I read with interest about the panel discussion on the pros and cons of so-called “hydrofracking.” The debate as framed makes good points, however, it also misses a few key points.
When I was an exploration and development geologist for a Fortune 100 oil and gas company, for all the majors I worked with the preferred industry standard practice for both oil and gas well completions was called an “acid frac,” or an “acid job.” Based on my understanding, this is still the preferred method for non-horizontal wells, not hydrofracking.
I’m proud to represent an area of Long Island that has been the location for many famous movies and TV shows, including Citizen Kane, Annie Hall, and the hit television series Boardwalk Empire. It’s even the setting for The Great Gatsby. Shamefully, it’s also now the location for a show whose characters are disgraceful, misleading, and fuel anti-Semitic stereotypes: Princesses: Long Island.
Full disclosure: I kind of enjoy reality TV. Storage Wars and Pawn Stars are among my guilty pleasures. So the idea of watching a reality show taking place in my own backyard wasn’t so far-fetched. I knew little about the show before sitting down to watch the season premiere.
I agree with John Owens’ article, “School: Testing Mania Has Gone Too Far” [Anton Newspapers, June 21]. Continuous testing is turning off both students and teachers. Go back to basic goals: an informed citizenry with a moral compass and a skills oriented curriculum like BOCES offers. Then those who are truly academic will opt for college and those who aren’t will be our hairdressers, sales people, plumbers, electricians, etc.
Recently when we had torrential downpours a motorist was trapped in a flooded car on Merritts Road, a little bit south of Hempstead Turnpike. This problem recurs frequently at that same spot because of the big dip in the road.
Why not do something? The village should put up warning signs at that point saying, “Major flooding ahead in heavy rain. Your car may be trapped.”
Better still as a local resident suggested to me, the village could install a mechanism that would measure the water in that dip and flash a warning sign when it rises above two inches.
Editor’s note: The following is an open letter from the Mayor of the Village of Farmingdale to Chief Operating Officer John D. Mc Mahon of the Long Island Power Authority, dated June 10, 2013.
Dear Mr. McMahon,
It is a recent memory when Super Storm Sandy bore down on us and caused us so much havoc.
We met with former LIPA COO Michael Hervey after Tropical Storm Irene. That was encouraging as we offered our highway department resources to work at removing downed trees that were both entangled in LIPA wires and blocking roads. That worked marginally during Sandy as we were not able to get the needed LIPA personnel to tell us what was safe and what was not. However, I must commend LIPA during Sandy for their efforts to get our water district back ASAP. That worked like it was drawn up in a textbook with the coordination of LIPA and the Village Highway crews working together to get our residents water thereby averting a potential health emergency.
I enjoyed John Owens’ article “When The Goose Poop Hits The Fan.” In England (I am English), this is a problem that has been dealt with humanely for many years by feeding corn or other feeds treated to interfere with the egg laying; a form of birth control.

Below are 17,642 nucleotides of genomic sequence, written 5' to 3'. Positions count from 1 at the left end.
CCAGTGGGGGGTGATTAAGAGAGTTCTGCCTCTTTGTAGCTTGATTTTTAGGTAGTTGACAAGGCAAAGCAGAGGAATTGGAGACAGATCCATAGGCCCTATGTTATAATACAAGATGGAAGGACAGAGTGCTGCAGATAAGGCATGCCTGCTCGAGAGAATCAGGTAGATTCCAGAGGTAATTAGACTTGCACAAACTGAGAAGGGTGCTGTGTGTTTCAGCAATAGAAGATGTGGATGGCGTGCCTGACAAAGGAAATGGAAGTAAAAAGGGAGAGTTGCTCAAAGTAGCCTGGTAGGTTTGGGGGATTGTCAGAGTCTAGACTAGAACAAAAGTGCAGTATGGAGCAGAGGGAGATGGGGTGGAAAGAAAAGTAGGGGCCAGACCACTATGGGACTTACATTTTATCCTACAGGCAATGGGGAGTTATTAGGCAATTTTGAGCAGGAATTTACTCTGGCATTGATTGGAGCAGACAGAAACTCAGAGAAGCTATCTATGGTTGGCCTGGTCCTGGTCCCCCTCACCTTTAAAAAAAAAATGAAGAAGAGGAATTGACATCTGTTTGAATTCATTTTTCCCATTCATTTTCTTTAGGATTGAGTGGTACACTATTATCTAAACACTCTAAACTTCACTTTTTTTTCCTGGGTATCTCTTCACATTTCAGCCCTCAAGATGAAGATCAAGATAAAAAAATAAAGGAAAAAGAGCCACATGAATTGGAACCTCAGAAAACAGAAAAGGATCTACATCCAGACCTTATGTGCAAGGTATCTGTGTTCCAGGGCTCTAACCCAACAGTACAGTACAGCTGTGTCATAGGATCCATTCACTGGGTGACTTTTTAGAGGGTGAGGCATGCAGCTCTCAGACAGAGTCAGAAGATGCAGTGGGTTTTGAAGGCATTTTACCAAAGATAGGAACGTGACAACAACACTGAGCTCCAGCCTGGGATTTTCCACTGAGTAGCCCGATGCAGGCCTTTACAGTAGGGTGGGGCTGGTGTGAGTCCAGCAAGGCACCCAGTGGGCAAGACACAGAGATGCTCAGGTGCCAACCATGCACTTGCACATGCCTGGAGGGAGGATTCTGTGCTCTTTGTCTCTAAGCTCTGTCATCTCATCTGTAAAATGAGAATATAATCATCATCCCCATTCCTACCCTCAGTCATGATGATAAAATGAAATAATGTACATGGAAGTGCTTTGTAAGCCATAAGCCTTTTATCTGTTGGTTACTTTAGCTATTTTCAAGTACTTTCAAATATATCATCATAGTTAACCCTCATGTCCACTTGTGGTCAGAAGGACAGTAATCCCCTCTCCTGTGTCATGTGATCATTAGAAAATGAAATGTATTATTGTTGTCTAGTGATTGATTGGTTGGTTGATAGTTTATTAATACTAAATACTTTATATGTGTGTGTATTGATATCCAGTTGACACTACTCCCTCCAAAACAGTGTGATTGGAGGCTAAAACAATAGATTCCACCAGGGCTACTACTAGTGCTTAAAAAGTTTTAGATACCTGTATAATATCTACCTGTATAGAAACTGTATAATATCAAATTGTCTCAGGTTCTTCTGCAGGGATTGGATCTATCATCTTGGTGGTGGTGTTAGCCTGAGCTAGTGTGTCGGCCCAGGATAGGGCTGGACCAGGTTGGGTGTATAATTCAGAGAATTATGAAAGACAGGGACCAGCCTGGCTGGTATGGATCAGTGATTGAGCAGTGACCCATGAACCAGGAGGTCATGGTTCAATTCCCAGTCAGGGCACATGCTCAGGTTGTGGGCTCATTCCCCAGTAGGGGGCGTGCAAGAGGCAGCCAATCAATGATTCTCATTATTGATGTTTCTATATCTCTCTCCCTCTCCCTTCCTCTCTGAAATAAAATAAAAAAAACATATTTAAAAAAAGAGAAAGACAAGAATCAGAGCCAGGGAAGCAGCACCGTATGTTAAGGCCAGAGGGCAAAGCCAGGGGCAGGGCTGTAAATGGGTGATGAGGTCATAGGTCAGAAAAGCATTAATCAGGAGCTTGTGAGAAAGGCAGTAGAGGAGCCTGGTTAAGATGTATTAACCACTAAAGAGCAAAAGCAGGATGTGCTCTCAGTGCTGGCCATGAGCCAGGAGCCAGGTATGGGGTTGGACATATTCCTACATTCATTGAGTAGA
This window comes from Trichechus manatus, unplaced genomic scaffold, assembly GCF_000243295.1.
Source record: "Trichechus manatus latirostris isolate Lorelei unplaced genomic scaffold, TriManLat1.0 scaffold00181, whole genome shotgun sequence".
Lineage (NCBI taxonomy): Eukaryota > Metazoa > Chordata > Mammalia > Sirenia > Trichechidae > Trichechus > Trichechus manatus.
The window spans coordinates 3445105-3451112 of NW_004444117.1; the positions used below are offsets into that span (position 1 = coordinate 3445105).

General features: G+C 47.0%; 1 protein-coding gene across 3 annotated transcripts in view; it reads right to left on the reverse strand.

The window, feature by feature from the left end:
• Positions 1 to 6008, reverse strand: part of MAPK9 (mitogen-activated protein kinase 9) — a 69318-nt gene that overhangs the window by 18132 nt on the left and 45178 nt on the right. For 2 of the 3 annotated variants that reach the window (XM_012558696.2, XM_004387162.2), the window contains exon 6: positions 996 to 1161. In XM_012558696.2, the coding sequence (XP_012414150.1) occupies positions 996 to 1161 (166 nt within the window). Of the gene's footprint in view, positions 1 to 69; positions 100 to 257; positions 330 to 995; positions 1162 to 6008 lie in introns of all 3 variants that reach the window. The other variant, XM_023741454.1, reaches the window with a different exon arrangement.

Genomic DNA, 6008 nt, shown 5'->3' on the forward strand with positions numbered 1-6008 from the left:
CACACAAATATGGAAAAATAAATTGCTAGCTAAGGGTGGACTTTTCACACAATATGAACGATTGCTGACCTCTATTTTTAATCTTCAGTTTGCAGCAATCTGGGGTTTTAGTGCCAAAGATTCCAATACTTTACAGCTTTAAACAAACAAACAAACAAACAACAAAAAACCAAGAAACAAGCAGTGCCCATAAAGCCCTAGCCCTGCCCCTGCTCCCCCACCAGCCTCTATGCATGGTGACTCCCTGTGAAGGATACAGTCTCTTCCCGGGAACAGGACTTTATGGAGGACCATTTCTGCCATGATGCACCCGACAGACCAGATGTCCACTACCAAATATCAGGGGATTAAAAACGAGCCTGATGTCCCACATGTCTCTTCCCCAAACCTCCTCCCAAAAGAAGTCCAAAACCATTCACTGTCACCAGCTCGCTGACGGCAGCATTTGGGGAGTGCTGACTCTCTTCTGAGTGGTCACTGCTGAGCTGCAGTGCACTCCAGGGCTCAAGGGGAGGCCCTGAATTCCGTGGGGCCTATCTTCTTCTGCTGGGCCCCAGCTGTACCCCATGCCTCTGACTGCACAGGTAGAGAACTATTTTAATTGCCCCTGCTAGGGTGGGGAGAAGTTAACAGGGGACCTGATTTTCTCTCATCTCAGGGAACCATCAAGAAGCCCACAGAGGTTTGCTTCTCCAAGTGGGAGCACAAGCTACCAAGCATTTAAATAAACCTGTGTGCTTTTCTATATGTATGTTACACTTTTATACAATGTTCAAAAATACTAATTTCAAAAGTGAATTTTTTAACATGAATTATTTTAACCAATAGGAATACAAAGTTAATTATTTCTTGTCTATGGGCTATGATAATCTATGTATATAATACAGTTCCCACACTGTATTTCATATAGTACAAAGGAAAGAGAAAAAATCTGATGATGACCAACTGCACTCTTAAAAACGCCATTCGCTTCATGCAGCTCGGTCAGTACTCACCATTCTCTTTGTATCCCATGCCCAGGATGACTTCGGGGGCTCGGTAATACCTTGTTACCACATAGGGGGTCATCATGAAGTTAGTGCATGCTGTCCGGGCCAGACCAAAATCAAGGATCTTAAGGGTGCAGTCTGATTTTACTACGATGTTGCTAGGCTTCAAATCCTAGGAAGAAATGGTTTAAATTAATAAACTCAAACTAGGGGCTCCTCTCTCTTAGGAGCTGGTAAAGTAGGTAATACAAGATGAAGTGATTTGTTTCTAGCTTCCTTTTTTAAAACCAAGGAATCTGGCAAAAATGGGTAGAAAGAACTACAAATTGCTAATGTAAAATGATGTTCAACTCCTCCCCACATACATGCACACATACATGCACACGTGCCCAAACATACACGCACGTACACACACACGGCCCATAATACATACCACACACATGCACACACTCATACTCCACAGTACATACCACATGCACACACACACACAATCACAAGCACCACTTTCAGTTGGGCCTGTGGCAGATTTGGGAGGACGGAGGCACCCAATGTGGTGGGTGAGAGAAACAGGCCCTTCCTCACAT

Something similar is available here: www.idausa.org/ida-offers-free-birth-control-for-geese/
Gavin E. Pike
I read your story about Canadian Geese. A large part of the problem is a man-made one. This is a migratory species that no longer migrates. I understand that geese were originally introduced into the area by hunters, and they never learned to migrate. Since there are very few predators in this area, the problem does worsen every year.
Rich Cameron, Hauppauge
The Farmingdale School District Board of Education would like to thank the community for its support throughout the 2012-13 school year. Even though our region is facing challenging economic times, we are proud to have worked together with our residents to propose a sound budget that the community approved. With much appreciation, we thank you for coming out and taking the time to vote.
We would like to congratulate Russ Catanzaro on being re-elected and welcome Michael Goldberg as the board’s newly elected trustee. We look forward to working with Mr. Catanzaro and Mr. Goldberg to ensure that our students will continue to receive the highest quality education possible.
I must take exception to Mike Barry’s recent column trumpeting the County Office of Legislative Budget Review’s (OLBR)’s “verdict” that the County Comptroller’s office sought and received adequate backup for payments to Super Storm Sandy contractors. Nothing could be further from the truth.
The OLBR report clearly stated that their review was limited in scope and not meant as endorsement or criticism of the FEMA funding and approval process in totality (pg. 3). In fact, payments to the largest vendor, Looks Great Services, which totaled over $34 million, were approved for payment based upon an Excel spreadsheet without adequate documentation (pg. 5).
This May marks the 50th anniversary of Older Americans’ Month. It recognizes the valuable contributions senior citizens make to our communities. With so many older Americans under economic assault, we need to take action so this anniversary is more than just another ‘Hallmark’ holiday.
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